The STS-115 shuttle astronauts have efficiently and successfully installed a new 17 ton section of the International Space Station and deployed its solar panels. They have one more EVA this morning to complete a few miscellaneous tasks. Great stuff - but the big news in the popular media seems to be the two bolts that were accidentally lost on two earlier EVA's, slightly increasing the amount of "space junk" in Earth orbit.
Of course space junk is a real problem, something we will have to deal with more in the future as space commerce increases the level of activity in Earth orbit. Someday there might even be specialists in space junk removal, maybe something like the characters in the Japanese anime Planetes, which I learned about from a recent article at the Space Review.
I was intrigued enough to order a copy of the first DVD in the series (used through Amazon), and I watched a couple of episodes the other night. Although I studied and used Japanese for some 20 years (roughly from 1981 to 2001) and visited Japan many times, I never really got much into Japanese manga (comics) and anime (animated cartoons). In fact this was the first anime DVD I ever bought.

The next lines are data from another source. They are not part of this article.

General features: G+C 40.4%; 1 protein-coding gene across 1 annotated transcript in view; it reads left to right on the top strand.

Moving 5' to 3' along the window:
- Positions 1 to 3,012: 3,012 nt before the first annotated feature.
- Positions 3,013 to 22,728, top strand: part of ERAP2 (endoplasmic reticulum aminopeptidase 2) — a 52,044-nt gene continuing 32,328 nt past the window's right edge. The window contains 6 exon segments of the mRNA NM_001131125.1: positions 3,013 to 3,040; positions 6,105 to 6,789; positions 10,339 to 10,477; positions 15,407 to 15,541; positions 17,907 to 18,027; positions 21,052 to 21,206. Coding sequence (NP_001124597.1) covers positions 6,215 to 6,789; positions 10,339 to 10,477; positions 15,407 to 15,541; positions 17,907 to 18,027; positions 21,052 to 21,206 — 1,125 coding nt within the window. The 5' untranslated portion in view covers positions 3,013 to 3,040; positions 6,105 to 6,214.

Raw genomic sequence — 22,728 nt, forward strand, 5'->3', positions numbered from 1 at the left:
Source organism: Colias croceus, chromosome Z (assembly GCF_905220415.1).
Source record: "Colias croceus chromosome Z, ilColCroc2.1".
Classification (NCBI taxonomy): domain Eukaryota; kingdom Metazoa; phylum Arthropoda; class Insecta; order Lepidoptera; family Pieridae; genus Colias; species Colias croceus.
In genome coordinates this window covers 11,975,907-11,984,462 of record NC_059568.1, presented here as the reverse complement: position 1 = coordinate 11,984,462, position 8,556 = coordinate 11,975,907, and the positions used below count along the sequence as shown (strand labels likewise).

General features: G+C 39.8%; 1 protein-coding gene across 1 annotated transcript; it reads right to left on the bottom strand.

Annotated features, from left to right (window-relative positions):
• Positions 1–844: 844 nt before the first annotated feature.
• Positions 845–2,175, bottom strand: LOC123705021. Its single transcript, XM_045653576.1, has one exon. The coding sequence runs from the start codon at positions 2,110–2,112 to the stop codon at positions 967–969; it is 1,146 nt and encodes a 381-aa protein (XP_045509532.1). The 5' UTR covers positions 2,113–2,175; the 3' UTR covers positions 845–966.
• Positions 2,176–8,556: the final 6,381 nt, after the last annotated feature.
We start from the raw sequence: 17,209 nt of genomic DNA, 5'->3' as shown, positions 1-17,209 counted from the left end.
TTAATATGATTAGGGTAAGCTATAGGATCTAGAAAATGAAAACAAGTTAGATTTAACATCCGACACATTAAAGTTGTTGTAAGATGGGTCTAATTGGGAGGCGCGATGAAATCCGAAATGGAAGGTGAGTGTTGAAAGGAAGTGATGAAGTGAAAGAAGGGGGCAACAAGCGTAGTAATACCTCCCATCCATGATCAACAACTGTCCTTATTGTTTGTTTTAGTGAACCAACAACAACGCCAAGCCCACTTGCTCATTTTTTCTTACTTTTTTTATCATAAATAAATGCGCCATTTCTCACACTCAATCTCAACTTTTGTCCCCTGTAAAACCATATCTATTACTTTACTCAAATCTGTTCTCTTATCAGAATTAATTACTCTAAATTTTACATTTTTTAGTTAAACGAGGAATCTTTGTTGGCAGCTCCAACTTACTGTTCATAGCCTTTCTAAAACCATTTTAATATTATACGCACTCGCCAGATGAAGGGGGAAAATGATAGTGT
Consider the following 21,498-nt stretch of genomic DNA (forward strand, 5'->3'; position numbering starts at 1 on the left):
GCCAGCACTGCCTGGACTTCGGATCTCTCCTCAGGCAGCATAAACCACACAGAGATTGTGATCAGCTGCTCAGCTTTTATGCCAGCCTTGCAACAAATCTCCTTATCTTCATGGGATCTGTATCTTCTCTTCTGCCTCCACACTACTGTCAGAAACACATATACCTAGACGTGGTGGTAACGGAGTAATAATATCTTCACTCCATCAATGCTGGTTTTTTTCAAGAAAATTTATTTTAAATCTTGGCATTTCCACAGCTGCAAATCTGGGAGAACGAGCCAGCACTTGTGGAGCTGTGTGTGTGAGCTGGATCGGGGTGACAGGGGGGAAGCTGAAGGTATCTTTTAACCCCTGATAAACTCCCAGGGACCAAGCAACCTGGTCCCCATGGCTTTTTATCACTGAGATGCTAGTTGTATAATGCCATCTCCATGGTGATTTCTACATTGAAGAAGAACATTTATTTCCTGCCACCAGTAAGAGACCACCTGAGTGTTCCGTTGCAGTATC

Planetes takes place around 2075 when extensive commerce is taking place in space. It concerns the exploits of a space station-based "space debris removal team," and seems to focus most (in the first two episodes) on the frustrations and interpersonal problems of the crew members in this under-appreciated and under-funded "half section." The space setting is pretty much taken for granted, which is the case in much of the space-based SF that I like, and the spacecraft and operations are interesting and somewhat realistic and plausible. The characters and situations are OK, although the main female character is frankly annoying in most of her scenes (I'm watching the English dubbed version, though it would probably make sense for me to listen to the Japanese with English subtitles as a way to get a little Japanese refresher).
I plan to watch the rest of the five episodes on this volume and also view some of the bonus materials (e.g., interviews with real space debris experts at NASA). I don't see myself getting hooked and buying the other five volumes, but it's an intriguing medium for showing what near-future space operations could be like in a fairly realistic (though dramatized) fashion.